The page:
LEGO® My Single-Phase Induction Motor

[Diato556] made a really cool single-phase induction motor with parts mounted on Duplo blocks. He has posted an Instructable where he uses these modular parts to  demonstrate the motor and the principles of induction as described after the jump.


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Energy-Saving Fireplace Thermostat

[Andrian] has a boiler stove that heats water and sends it to a radiator. As the fireplace heats the water in a boiler a temperature sensor opens the a valve to send the warm water to the radiator. The radiator sends its cool water back to the boiler to be reheated. The valve is slow, so before the boiler can send all the water to the radiator, it’s getting cool water back causing the valve to close while the heat is built back up. To prevent the valve from working so hard and wasting energy, [Andrian] designed a better thermostat to control the valve operation.

The thermostat uses one LM85 temperature sensor to check the water in the boiler and another one for the ambient temperature. Once the boiler water reaches the desired temperature, the valve is opened via relay. The system waits for half an hour and then checks the boiler temperature again. The brains of this operation is an ATMega168 with a 32.768kHz crystal as the RTC. Code and PCB files are available in his repo.

We love to see these types of hacks that challenge the status quo and increase the efficiency of appliances. We applaud you, [Andrian], for turning your dissatisfaction into a positive plan of action and for sharing your experience with the rest of us!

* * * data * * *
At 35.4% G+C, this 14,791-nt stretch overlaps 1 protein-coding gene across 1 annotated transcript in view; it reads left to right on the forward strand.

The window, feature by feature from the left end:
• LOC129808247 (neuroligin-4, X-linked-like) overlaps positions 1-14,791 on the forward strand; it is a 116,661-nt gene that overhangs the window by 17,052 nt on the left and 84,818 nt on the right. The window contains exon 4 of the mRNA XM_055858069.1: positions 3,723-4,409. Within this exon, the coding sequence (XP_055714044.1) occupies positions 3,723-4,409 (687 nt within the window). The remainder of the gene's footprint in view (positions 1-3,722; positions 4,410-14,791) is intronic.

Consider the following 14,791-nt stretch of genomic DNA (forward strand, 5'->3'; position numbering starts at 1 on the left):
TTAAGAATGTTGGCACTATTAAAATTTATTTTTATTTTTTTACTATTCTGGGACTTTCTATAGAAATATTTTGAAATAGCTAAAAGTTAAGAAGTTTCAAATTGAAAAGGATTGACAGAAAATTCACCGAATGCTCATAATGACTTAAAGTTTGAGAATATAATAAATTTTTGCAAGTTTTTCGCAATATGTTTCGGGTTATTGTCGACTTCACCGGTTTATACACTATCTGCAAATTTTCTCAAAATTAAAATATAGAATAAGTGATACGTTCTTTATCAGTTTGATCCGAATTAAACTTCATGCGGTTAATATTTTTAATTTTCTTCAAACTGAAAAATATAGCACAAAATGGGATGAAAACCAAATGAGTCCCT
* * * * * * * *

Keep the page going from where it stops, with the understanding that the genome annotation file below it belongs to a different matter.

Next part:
If you want to up the eco-friendliness of heating water a bit, you could heat the water with a compost heap.

An Etch-A-Sketch to Fetch the Time

For someone who has never used stepper motors, real-time clocks, or built anything from scratch, [Dodgey99] has done a great job of bending them to his will while building his Etch-A-Sketch clock.

He used two 5V stepper motors with ULN2003 drivers. These motors are mounted on the back and rotate the knobs via pulleys. They are kind of slow; it takes about 2 1/2 minutes to draw the time, but the point of the hack is to watch the Etch-A-Sketch. [Dodgey99] is working to replace these steppers with Nema 17 motors which are much faster. [Dodgey99] used an EasyDriver for Arduino to drive them. He’s got an Arduino chip kit in this clock to save on the BOM, but you could use a regular Arduino. He left out the 5V regulator because the EasyDriver has one.

[Dodgey99] has published three sketches for the clock: one to set up the RTC so that the correct time is displayed once the Etch-A-Sketch is finished, some code to test the hardware and sample the look of the digits, and the main code to replace the test code.

The icing on this timekeeping cake is the acrylic base and mounting he’s fashioned. During his mounting trials, he learned a valuable lesson about drilling holes into an Etch-A-Sketch. You can’t shake an Etch-A-Sketch programmatically, so he rotates it with a Nema 17. Check it out after the jump.

If you’re paying attention, you’ll realize we just saw the exact opposite of this project a few hours ago: a CNC tool (laser cutter) controlled by turning Etch-A-Sketch knobs.

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Now You’re Washing with Gas

[Michiel] likes to wash his clothes in warm water. Like a lot of machines, his draws from the cold water line and  heats it electrically. Gas is much cheaper than electricity in the Netherlands, so he wanted to be able to heat the water with gas instead. Hot-fill machines already exist, but few models are available and they’re all too expensive.  [Michiel] rolled up his sleeves and hacked his brand new washer into a hot-fill machine.